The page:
one way to facilitate multicounsel

Last night, I was talking to a friend about the new small group she’s leading as a college ministry volunteer this semester. As it turns out, she’ll be going through a Tim Keller study on Galatians with a bunch of gals.

But the interesting thing is that their college minister is also walking through Galatians in their Large Group Meetings. So their group is doubling up!

Obviously, I geek out a little bit about college ministry ideas, and any little “tweak” to standard practice always gets me thinking. In this case, I recognize that ministries commonly use small groups simply to go deeper on the large group topic (instead of working through completely different topics). There are lots of campus ministries that take that course. (And if you haven’t allowed your ministry to consider that method, you should. It’s not always what’s needed, but it’s a very useful arrow in your quiver.)

But with my friend’s college ministry, they’re clearly offering a chance for these students to hear two different viewpoints on the same “material” (in this case, the Book of Galatians). This isn’t a study guide or a bunch of questions prepared by the college minister to dovetail with his weekly message. It’s a whole separate chance to dive into Galatians, aided by a whole other teacher.

So like the more common method, students should get the value of going deeper, since they get the chance to discuss, ask questions, have a little more time, etc.. But by using material from an entirely different source, they also get the chance to learn from a multitude of counselors. They get a different spin on the subject matter, they get to wrestle over areas of difference, and they gain from the strengths and focuses of the different teachers. They’ll probably also get a heaping helping of redundancy, but it’ll be redundancy that doesn’t feel like it. And redundancy is a great way to help things stick.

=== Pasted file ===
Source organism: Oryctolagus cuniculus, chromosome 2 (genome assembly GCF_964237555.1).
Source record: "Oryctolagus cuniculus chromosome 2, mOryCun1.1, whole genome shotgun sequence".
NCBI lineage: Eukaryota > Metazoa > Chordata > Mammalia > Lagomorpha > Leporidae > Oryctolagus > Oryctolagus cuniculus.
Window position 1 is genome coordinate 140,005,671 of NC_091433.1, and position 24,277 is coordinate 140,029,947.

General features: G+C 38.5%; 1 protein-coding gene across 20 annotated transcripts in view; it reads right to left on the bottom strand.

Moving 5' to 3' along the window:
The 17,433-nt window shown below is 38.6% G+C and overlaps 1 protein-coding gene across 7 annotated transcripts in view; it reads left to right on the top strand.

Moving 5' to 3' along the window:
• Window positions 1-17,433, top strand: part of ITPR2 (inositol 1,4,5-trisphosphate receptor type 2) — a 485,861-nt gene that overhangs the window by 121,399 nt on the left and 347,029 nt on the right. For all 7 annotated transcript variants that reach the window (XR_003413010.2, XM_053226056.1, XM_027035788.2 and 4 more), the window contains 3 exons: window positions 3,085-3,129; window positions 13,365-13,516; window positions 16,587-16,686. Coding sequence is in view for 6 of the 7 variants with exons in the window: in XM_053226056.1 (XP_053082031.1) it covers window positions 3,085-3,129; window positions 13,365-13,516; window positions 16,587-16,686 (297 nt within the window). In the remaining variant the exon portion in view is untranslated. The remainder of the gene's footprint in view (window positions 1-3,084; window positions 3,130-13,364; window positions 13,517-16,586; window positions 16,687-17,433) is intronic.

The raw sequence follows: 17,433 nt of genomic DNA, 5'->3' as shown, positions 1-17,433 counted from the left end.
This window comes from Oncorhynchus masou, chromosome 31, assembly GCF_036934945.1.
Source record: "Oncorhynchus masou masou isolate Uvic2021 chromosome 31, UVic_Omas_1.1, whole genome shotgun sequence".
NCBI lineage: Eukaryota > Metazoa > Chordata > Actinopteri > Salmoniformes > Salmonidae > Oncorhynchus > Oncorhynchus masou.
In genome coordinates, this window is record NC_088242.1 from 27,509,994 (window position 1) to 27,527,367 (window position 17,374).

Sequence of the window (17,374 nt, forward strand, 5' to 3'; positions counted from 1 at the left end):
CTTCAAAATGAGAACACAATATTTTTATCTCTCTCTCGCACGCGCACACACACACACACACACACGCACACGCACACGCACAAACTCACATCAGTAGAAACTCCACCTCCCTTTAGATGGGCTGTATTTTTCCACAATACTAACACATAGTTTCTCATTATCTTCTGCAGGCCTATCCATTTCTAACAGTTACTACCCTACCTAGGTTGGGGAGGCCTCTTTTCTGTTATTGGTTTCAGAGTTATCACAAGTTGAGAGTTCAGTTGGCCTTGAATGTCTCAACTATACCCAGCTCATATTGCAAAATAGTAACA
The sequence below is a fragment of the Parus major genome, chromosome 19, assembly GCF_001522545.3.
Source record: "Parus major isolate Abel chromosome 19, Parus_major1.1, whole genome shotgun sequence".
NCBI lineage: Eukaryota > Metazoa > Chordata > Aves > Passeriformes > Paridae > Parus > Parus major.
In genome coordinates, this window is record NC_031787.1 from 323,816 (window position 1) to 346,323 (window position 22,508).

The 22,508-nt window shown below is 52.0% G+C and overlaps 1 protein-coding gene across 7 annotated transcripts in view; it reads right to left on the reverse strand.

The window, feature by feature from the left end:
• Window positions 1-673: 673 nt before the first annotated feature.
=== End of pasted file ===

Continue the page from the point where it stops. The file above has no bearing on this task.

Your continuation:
I think this method is available for both series straight from books of the Bible as well as topics. I can easily imagine a college ministry teaching on a topic (“Service,” “Leadership,” etc.), with fully prepared messages, while also having small groups go through Hole in the Gospel or Spiritual Leadership. You’d want to make sure the speakers aren’t just getting all their ideas from the same book.

I love the idea of complementary counsel, and this would be one cool way to provide that to your students.


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One Comment

  1. I like this idea–often the extra small group discussion stuff prepared by the guy who wrote the sermon isn’t ‘deep’ enough to be particularly compelling. It mostly just feels like getting forced to talk about the same thing you heard before.

    but here, students would get a whole ‘nother perspective altogether, which would hopefully augment the other sermon (and vice versa). Cool idea.

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